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Hutt Valley GP takes up call for doctors in the Navy

A busy Hutt Valley GP is taking advantage of a new Royal New Zealand Navy (RNZN) initiative to grow its ranks of professionals in its Naval Reserve force.

03 October, 2022

Dr Nikhilesh Todkari, who works at Ropata Medical Centre in Lower Hutt, is part-way through the Naval Reserve Common Training course and will graduate as an officer in April.

It’s a new course designed to ensure Naval Reservists are trained to the same standard as their regular force counterparts, but in a way that works around their civilian employment.

Midshipman Todkari is among 16 officers and eight ratings, joining them for 10-day residential blocks at Devonport Naval Base.

He also attends once-a-week training at Reserve Unit HMNZS Olphert in Lower Hutt, undergoes remote learning and undertakes some weekend training. He will graduate as a Surgeon Lieutenant.

He spotted the opportunity at a Defence Recruiting stall four years ago outside a medical conference.

Originally from Mumbai, India, Dr Todkari thought a person had to be born in New Zealand to join the Defence Force. He also thought he was too old at 35. Neither of those was the case.

Dr Todkari put an application in that same evening.

“As a doctor I spend time in a clinic – that’s what I know. I asked him about deployments and he told me ‘we need doctors to go to places like the Pacific Islands’. It was the uniqueness and diversity of this role that captured my interest, along with the privilege of serving the country.”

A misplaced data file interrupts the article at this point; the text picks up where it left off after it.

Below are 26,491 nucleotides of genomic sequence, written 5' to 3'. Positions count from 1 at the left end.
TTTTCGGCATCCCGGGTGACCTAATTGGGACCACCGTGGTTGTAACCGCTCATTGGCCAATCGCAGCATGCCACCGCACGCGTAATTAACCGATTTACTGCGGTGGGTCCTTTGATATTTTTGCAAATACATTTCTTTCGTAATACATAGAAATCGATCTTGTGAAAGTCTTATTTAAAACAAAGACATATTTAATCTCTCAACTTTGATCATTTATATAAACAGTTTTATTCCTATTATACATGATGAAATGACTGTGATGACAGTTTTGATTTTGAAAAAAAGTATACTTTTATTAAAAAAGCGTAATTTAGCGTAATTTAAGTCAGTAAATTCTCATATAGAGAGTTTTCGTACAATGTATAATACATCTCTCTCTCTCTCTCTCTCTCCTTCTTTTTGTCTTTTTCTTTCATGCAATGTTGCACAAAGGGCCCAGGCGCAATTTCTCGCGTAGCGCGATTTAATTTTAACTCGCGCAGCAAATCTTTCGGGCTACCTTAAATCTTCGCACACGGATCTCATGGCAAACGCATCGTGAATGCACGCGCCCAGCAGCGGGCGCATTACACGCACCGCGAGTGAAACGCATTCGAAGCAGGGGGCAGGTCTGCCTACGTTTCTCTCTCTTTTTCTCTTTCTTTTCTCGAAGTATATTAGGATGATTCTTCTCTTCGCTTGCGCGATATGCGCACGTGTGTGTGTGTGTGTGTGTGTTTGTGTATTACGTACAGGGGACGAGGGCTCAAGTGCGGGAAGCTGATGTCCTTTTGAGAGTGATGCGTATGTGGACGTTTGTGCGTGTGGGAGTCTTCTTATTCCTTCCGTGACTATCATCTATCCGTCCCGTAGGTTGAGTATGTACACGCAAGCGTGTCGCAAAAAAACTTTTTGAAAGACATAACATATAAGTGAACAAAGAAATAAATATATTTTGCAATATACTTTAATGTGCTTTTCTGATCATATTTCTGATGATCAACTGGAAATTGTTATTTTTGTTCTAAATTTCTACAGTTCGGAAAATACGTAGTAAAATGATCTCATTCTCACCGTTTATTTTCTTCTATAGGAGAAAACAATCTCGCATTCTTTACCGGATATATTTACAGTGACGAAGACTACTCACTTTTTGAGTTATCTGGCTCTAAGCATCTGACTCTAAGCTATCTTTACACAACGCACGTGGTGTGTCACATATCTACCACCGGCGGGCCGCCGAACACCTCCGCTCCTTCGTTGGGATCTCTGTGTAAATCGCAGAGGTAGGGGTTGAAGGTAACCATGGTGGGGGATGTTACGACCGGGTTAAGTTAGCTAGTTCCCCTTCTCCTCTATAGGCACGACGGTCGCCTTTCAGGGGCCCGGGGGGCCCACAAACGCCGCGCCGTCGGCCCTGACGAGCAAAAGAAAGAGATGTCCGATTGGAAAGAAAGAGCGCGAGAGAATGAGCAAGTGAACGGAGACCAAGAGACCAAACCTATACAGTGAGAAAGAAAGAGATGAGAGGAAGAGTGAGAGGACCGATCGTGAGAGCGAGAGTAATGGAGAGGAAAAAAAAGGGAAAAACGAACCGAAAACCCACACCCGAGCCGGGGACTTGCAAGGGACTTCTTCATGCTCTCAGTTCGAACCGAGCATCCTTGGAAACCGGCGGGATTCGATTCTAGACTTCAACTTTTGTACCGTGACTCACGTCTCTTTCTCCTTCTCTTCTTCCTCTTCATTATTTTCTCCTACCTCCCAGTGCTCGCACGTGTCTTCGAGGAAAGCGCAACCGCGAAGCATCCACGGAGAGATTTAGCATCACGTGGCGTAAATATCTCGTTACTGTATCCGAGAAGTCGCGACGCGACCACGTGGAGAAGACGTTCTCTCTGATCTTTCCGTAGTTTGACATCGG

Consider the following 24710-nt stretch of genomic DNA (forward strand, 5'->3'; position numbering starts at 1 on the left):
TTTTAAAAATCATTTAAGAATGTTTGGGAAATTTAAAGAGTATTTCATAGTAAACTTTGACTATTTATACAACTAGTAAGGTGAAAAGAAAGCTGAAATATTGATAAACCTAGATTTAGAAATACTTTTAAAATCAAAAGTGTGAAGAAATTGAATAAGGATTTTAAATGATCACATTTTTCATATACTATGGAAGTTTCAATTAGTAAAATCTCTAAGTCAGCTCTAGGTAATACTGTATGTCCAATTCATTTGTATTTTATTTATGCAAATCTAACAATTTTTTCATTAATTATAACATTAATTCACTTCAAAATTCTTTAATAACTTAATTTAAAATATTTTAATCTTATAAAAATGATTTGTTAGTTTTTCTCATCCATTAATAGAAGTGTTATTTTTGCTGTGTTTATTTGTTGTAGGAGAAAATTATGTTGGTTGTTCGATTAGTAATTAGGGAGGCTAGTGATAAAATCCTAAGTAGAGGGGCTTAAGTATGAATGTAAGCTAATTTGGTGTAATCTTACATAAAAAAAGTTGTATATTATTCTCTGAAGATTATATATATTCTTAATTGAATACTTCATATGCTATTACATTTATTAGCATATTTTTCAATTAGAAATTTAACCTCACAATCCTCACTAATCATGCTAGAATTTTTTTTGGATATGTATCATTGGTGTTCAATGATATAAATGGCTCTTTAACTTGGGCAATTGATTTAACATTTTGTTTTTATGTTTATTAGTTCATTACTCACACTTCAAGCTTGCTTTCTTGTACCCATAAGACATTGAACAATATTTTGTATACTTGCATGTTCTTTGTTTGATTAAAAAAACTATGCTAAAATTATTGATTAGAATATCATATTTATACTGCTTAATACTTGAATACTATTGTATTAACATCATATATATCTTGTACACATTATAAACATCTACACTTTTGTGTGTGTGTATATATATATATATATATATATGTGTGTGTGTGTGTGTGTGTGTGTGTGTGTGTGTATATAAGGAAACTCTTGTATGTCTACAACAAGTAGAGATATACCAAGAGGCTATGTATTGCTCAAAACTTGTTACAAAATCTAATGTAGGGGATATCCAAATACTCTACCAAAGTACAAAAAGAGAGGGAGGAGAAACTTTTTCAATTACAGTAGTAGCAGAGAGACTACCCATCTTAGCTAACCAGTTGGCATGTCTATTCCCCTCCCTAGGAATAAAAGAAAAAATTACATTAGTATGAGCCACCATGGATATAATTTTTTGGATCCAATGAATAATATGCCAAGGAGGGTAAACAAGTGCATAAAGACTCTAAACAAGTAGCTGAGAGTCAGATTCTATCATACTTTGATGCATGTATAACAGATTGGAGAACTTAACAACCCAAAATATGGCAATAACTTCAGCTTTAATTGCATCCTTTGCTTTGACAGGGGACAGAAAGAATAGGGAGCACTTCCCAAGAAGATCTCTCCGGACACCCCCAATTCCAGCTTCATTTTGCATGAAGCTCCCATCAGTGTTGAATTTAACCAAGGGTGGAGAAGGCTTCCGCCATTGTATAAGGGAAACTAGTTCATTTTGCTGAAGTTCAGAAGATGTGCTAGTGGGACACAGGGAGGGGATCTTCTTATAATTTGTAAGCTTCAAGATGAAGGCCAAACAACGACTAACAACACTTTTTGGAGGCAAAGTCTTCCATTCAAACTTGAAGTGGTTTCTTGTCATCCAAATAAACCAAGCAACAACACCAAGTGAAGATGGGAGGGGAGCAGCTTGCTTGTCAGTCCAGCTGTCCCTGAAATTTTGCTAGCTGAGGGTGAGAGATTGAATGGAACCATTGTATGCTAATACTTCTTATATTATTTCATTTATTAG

He initially considered joining the regular forces, because his wife was looking at work in Auckland. In the end she landed a job in Wellington, but the Navy idea stuck.

“Someone suggested the Naval Reserves. I could still be based in Wellington, without having to leave my job or relocate the family, but I could attend the reserve unit every week and fly up to Devonport for duties. That sounded perfect!”

The course is ab initio – from the beginning – training. The residential phases cover drill, early morning activities, physical training, daily Colours and Sunset ceremonies, amid a packed schedule of deliberately tight timings, late nights and plenty of cleaning and ironing. 

Throughout the year, the recruits study the military justice system, the Law of Armed Conflict, sexual ethics, resilience and Lead Self.

He has found the training a steep learning curve.

“I don’t know of any other doctor going out in the weekend to train to shoot, for example.

“There are some on the course who have commissioned from the ranks, and they’re used to it, whereas I’ve probably got the least amount of Defence Force experience. It’s like going back to school again. The language is different, traditions are different, customs are different. I have to work twice as hard to keep up, and that’s been my biggest challenge.”

The instructors were very good and very patient, he said.

“They explain everything. But the onus is on you to do the hard yards.”

He said his role could be across all services.

“I’m not just constrained to Navy deployments. It could be an Army deployment. 

“The great thing about this is that it allows me to keep my home base and the job I have. I can go on deployment, do a job, come back home. That’s the beauty of a reserve job, and it definitely suits me.”